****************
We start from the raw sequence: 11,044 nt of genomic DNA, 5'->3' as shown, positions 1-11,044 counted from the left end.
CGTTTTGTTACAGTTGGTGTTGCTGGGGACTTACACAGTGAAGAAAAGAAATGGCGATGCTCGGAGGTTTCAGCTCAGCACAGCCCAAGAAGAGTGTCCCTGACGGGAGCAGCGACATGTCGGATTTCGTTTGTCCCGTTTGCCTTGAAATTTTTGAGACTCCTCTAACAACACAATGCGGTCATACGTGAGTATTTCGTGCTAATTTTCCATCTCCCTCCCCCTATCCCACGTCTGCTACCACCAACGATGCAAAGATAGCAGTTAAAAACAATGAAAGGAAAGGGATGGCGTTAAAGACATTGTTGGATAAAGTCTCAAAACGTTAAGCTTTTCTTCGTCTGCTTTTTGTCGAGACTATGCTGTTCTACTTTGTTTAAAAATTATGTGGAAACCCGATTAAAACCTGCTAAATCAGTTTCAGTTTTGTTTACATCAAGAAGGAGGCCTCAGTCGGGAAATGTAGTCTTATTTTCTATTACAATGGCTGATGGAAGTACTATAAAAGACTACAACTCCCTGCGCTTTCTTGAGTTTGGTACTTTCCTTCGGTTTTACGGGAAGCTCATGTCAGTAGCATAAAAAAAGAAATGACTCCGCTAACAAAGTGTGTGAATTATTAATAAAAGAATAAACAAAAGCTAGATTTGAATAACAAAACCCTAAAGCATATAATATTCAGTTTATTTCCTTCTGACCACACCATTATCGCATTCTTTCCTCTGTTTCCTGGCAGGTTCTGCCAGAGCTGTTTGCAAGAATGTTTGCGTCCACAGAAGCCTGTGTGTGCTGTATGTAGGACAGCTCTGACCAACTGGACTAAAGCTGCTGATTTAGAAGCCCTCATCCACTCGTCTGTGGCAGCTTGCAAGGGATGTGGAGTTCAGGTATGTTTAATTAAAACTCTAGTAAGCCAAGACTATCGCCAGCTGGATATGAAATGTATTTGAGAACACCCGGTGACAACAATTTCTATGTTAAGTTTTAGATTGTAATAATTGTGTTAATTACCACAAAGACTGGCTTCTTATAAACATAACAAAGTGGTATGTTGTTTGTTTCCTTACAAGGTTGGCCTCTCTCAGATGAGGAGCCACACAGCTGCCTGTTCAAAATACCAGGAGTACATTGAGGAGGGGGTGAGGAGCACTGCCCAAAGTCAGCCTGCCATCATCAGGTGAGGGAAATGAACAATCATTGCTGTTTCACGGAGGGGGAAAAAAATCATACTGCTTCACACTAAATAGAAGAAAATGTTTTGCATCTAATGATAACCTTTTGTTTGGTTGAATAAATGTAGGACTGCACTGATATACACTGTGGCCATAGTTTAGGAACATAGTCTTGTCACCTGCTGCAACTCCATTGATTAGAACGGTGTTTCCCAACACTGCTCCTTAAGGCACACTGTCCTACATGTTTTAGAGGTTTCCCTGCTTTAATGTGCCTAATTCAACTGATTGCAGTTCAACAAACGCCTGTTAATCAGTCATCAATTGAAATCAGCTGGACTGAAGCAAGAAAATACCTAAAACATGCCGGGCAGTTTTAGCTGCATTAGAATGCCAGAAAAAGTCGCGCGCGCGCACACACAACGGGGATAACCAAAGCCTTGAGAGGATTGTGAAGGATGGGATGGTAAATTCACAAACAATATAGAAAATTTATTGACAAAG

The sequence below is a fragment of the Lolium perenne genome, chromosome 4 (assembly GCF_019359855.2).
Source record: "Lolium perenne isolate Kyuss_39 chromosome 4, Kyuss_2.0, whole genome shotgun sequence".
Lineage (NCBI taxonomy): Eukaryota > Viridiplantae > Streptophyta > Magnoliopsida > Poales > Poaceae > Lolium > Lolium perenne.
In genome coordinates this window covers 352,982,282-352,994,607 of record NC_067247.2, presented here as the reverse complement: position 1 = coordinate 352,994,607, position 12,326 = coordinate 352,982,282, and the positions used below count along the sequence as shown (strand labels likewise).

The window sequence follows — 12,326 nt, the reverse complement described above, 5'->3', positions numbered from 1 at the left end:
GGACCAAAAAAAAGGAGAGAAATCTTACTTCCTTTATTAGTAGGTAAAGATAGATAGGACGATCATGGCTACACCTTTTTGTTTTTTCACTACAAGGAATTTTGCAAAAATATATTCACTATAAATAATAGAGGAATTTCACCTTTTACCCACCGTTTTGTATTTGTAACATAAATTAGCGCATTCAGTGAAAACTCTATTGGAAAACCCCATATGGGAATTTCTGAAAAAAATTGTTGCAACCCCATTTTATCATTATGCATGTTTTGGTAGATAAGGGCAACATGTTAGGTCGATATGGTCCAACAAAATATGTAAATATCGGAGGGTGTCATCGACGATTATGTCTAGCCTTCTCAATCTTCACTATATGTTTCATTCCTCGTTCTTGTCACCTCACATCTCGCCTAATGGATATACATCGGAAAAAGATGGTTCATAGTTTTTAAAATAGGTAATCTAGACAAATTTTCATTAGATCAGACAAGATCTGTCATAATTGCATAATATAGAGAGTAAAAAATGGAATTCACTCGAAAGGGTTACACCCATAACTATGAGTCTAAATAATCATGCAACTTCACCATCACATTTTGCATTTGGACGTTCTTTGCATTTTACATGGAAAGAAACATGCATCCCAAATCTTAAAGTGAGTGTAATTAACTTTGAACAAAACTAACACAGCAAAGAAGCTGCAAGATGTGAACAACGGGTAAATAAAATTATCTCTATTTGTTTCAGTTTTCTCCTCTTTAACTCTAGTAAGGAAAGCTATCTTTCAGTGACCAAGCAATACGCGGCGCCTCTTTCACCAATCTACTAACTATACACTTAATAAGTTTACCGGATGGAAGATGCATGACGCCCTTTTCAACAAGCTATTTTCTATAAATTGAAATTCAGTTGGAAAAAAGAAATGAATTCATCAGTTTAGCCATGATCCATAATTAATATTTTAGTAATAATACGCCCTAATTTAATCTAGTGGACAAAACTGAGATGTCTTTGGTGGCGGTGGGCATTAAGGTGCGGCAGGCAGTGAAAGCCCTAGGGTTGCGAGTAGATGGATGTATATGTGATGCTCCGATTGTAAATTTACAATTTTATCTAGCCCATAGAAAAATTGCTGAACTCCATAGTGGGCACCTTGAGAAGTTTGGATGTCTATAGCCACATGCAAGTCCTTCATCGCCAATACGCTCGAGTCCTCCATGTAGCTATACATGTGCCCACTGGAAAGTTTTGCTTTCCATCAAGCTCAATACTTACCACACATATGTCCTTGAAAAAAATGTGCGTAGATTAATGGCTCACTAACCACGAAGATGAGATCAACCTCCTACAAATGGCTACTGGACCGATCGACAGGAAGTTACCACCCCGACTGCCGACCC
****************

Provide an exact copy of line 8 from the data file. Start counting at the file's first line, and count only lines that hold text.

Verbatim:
GGACCAAAAAAAAGGAGAGAAATCTTACTTCCTTTATTAGTAGGTAAAGATAGATAGGACGATCATGGCTACACCTTTTTGTTTTTTCACTACAAGGAATTTTGCAAAAATATATTCACTATAAATAATAGAGGAATTTCACCTTTTACCCACCGTTTTGTATTTGTAACATAAATTAGCGCATTCAGTGAAAACTCTATTGGAAAACCCCATATGGGAATTTCTGAAAAAAATTGTTGCAACCCCATTTTATCATTATGCATGTTTTGGTAGATAAGGGCAACATGTTAGGTCGATATGGTCCAACAAAATATGTAAATATCGGAGGGTGTCATCGACGATTATGTCTAGCCTTCTCAATCTTCACTATATGTTTCATTCCTCGTTCTTGTCACCTCACATCTCGCCTAATGGATATACATCGGAAAAAGATGGTTCATAGTTTTTAAAATAGGTAATCTAGACAAATTTTCATTAGATCAGACAAGATCTGTCATAATTGCATAATATAGAGAGTAAAAAATGGAATTCACTCGAAAGGGTTACACCCATAACTATGAGTCTAAATAATCATGCAACTTCACCATCACATTTTGCATTTGGACGTTCTTTGCATTTTACATGGAAAGAAACATGCATCCCAAATCTTAAAGTGAGTGTAATTAACTTTGAACAAAACTAACACAGCAAAGAAGCTGCAAGATGTGAACAACGGGTAAATAAAATTATCTCTATTTGTTTCAGTTTTCTCCTCTTTAACTCTAGTAAGGAAAGCTATCTTTCAGTGACCAAGCAATACGCGGCGCCTCTTTCACCAATCTACTAACTATACACTTAATAAGTTTACCGGATGGAAGATGCATGACGCCCTTTTCAACAAGCTATTTTCTATAAATTGAAATTCAGTTGGAAAAAAGAAATGAATTCATCAGTTTAGCCATGATCCATAATTAATATTTTAGTAATAATACGCCCTAATTTAATCTAGTGGACAAAACTGAGATGTCTTTGGTGGCGGTGGGCATTAAGGTGCGGCAGGCAGTGAAAGCCCTAGGGTTGCGAGTAGATGGATGTATATGTGATGCTCCGATTGTAAATTTACAATTTTATCTAGCCCATAGAAAAATTGCTGAACTCCATAGTGGGCACCTTGAGAAGTTTGGATGTCTATAGCCACATGCAAGTCCTTCATCGCCAATACGCTCGAGTCCTCCATGTAGCTATACATGTGCCCACTGGAAAGTTTTGCTTTCCATCAAGCTCAATACTTACCACACATATGTCCTTGAAAAAAATGTGCGTAGATTAATGGCTCACTAACCACGAAGATGAGATCAACCTCCTACAAATGGCTACTGGACCGATCGACAGGAAGTTACCACCCCGACTGCCGACCC